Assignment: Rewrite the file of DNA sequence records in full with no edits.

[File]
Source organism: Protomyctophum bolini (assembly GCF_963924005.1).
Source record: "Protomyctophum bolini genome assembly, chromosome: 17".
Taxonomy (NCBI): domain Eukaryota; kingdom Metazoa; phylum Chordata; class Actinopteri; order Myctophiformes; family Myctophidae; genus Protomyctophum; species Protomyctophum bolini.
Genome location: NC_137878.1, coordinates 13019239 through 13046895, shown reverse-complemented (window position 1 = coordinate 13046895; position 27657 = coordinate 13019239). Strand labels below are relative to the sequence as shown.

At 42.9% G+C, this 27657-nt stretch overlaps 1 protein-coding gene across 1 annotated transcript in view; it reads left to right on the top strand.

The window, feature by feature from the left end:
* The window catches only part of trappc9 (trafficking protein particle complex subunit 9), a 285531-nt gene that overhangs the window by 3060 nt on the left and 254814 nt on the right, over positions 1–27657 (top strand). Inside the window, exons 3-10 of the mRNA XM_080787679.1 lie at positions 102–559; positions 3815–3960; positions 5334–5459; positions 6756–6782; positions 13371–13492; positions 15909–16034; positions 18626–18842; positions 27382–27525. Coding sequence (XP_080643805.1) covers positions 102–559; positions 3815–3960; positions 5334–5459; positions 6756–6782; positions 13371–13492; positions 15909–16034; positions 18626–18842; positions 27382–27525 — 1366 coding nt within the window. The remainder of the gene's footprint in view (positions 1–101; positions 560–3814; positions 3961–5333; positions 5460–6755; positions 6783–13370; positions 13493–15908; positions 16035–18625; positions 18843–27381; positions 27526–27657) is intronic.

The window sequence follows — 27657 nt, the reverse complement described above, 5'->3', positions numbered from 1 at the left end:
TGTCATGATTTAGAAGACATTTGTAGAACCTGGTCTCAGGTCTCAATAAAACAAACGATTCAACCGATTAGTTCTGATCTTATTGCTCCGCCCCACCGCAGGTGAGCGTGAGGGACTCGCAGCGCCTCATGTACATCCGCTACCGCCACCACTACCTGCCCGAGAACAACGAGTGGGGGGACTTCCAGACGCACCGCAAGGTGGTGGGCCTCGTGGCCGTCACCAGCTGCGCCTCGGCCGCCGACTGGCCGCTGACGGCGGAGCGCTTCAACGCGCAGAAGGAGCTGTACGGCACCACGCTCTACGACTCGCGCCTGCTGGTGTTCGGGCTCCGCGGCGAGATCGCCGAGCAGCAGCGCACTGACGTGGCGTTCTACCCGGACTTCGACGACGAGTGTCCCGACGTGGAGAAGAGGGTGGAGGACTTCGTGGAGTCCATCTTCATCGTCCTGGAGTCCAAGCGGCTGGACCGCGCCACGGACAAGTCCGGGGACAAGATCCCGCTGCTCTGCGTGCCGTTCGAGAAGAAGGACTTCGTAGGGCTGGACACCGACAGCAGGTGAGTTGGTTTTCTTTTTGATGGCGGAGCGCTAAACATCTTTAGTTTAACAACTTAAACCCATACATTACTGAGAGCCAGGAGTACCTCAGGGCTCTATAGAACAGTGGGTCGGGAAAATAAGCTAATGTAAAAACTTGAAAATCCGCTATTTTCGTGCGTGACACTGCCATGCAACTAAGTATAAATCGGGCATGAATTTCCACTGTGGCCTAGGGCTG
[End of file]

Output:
Source organism: Protomyctophum bolini (assembly GCF_963924005.1).
Source record: "Protomyctophum bolini genome assembly, chromosome: 17".
Taxonomy (NCBI): domain Eukaryota; kingdom Metazoa; phylum Chordata; class Actinopteri; order Myctophiformes; family Myctophidae; genus Protomyctophum; species Protomyctophum bolini.
Genome location: NC_137878.1, coordinates 13019239 through 13046895, shown reverse-complemented (window position 1 = coordinate 13046895; position 27657 = coordinate 13019239). Strand labels below are relative to the sequence as shown.

At 42.9% G+C, this 27657-nt stretch overlaps 1 protein-coding gene across 1 annotated transcript in view; it reads left to right on the top strand.

The window, feature by feature from the left end:
* The window catches only part of trappc9 (trafficking protein particle complex subunit 9), a 285531-nt gene that overhangs the window by 3060 nt on the left and 254814 nt on the right, over positions 1–27657 (top strand). Inside the window, exons 3-10 of the mRNA XM_080787679.1 lie at positions 102–559; positions 3815–3960; positions 5334–5459; positions 6756–6782; positions 13371–13492; positions 15909–16034; positions 18626–18842; positions 27382–27525. Coding sequence (XP_080643805.1) covers positions 102–559; positions 3815–3960; positions 5334–5459; positions 6756–6782; positions 13371–13492; positions 15909–16034; positions 18626–18842; positions 27382–27525 — 1366 coding nt within the window. The remainder of the gene's footprint in view (positions 1–101; positions 560–3814; positions 3961–5333; positions 5460–6755; positions 6783–13370; positions 13493–15908; positions 16035–18625; positions 18843–27381; positions 27526–27657) is intronic.

The window sequence follows — 27657 nt, the reverse complement described above, 5'->3', positions numbered from 1 at the left end:
TGTCATGATTTAGAAGACATTTGTAGAACCTGGTCTCAGGTCTCAATAAAACAAACGATTCAACCGATTAGTTCTGATCTTATTGCTCCGCCCCACCGCAGGTGAGCGTGAGGGACTCGCAGCGCCTCATGTACATCCGCTACCGCCACCACTACCTGCCCGAGAACAACGAGTGGGGGGACTTCCAGACGCACCGCAAGGTGGTGGGCCTCGTGGCCGTCACCAGCTGCGCCTCGGCCGCCGACTGGCCGCTGACGGCGGAGCGCTTCAACGCGCAGAAGGAGCTGTACGGCACCACGCTCTACGACTCGCGCCTGCTGGTGTTCGGGCTCCGCGGCGAGATCGCCGAGCAGCAGCGCACTGACGTGGCGTTCTACCCGGACTTCGACGACGAGTGTCCCGACGTGGAGAAGAGGGTGGAGGACTTCGTGGAGTCCATCTTCATCGTCCTGGAGTCCAAGCGGCTGGACCGCGCCACGGACAAGTCCGGGGACAAGATCCCGCTGCTCTGCGTGCCGTTCGAGAAGAAGGACTTCGTAGGGCTGGACACCGACAGCAGGTGAGTTGGTTTTCTTTTTGATGGCGGAGCGCTAAACATCTTTAGTTTAACAACTTAAACCCATACATTACTGAGAGCCAGGAGTACCTCAGGGCTCTATAGAACAGTGGGTCGGGAAAATAAGCTAATGTAAAAACTTGAAAATCCGCTATTTTCGTGCGTGACACTGCCATGCAACTAAGTATAAATCGGGCATGAATTTCCACTGTGGCCTAGGGCTG